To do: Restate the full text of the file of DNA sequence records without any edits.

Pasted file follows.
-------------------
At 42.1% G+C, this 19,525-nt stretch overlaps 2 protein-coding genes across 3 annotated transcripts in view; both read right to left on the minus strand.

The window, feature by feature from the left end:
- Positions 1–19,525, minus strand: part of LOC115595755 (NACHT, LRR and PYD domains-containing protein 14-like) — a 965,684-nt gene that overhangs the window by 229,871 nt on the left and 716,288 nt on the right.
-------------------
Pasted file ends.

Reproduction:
At 42.1% G+C, this 19,525-nt stretch overlaps 2 protein-coding genes across 3 annotated transcripts in view; both read right to left on the minus strand.

The window, feature by feature from the left end:
- Positions 1–19,525, minus strand: part of LOC115595755 (NACHT, LRR and PYD domains-containing protein 14-like) — a 965,684-nt gene that overhangs the window by 229,871 nt on the left and 716,288 nt on the right.